Monday, September 29, 2003

Here's the raw version of my Discorder article

Mego Comes to Vancouver by Sam Macklin

Viennese record label Mego ("My eyes glaze over") has been realizing its vision of music's future since the halcyon days of the '90s experimental music boom. In this proposed future, a kind of psychedelic austerity or po-faced pranksterism is achieved via ecstatic laptop tinkering and the harnessing of errors. Mego has given the world a series of frankly astonishing releases from in-house acts like Farmers Manual, General Magic and Pita whilst also putting out projects by legendary figures such as Jim O'Rourke and Merzbow.

Perhaps Mego's most accessible and well-known releases have come courtesy of Christian Fennesz and Noriko Tujiko, both of whom will be visiting Vancouver this October. In anticipation of their arrival, Discorder decided to contact Fennesz and Noriko in order to provide advance information for the curious and further illumination for the already addicted.


Avoid meeting your heroes. The chances are you’ve received that particular pearl of wisdom before from some other source but don’t write it off as a mere cliché. This is sage advice because the whimsical children’s author genius will always turn out to be a curmudgeonly misanthrope who wants you to fuck off and the tortured artist genius will always turn out to be a thoroughly genial type who wants to buy you a drink. And yet it’s so hard to resist, bearing in mind that any such idol will trail a mass of rumour and misconception in his/her wake. Don’t you want to get it all cleared up? Don’t you want to know?

Such was your trusty correspondent’s dilemma when asked to interview Austrian computer-music virtuoso Christian Fennesz. Luckily, the resolution presented itself via the very technology that makes Fennesz’s music possible. We’d do an e-mail interview. Of course, this was just enough contact to destroy my wonderful vision of Fennesz as the first arrogant, scowling rock-star of abstract electronica. Thoroughly genial indeed, he began his second e-mail of the exchange with the salutation “boing!!” The format of this interview also allowed him to be somewhat evasive, and frustratingly lean, in his answers. It’s unlikely that any real insight was achieved in the process but, at the very least, a few misconceptions were put to rest and a few rumours scotched.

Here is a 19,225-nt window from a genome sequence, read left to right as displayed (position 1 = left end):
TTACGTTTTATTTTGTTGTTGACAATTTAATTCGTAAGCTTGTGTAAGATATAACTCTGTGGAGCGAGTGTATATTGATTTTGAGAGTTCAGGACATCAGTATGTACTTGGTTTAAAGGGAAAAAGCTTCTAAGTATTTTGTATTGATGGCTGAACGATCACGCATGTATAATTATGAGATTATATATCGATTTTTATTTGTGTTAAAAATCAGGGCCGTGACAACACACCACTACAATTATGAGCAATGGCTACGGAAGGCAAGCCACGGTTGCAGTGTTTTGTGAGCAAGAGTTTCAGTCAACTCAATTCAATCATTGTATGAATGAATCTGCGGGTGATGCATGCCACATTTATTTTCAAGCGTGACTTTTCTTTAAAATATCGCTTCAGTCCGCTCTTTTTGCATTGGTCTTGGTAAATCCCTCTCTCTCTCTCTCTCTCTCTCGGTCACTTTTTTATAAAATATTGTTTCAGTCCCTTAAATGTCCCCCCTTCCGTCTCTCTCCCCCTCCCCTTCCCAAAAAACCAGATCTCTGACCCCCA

Oh, but some of it turned out to be true. For instance, Fennesz did indeed start his career (if you wish to call it that) as the guitarist and singer in a rock band. The outfit in question, Maische, was based in Vienna and primarily influenced by the My Bloody Valentine/Sonic Youth school of noise. They were, apparently, moderately popular in their native land during the early ‘90s. However, Fennesz was never quite comfortable working in this format. “Me and the drummer were singing” he recalls, “I hated it and of course I would be happy to leave that to the likes of David Sylvian,” the ex-Japan vocalist who contributes to Fennesz’s forthcoming album Venice, which will mark a kind of full-circle in his work - from song-form to abstraction and back again.

Fennesz does feel that, although it “depends on the lyrics”, the application of words to music can limit the meaning of a piece. “I don’t think my own music needs additional lyrics,” he says, qualifying that “I do like to work on other people’s songs though, just like I did with David, and I’m curious to hear what he did with one of the tracks I sent him.”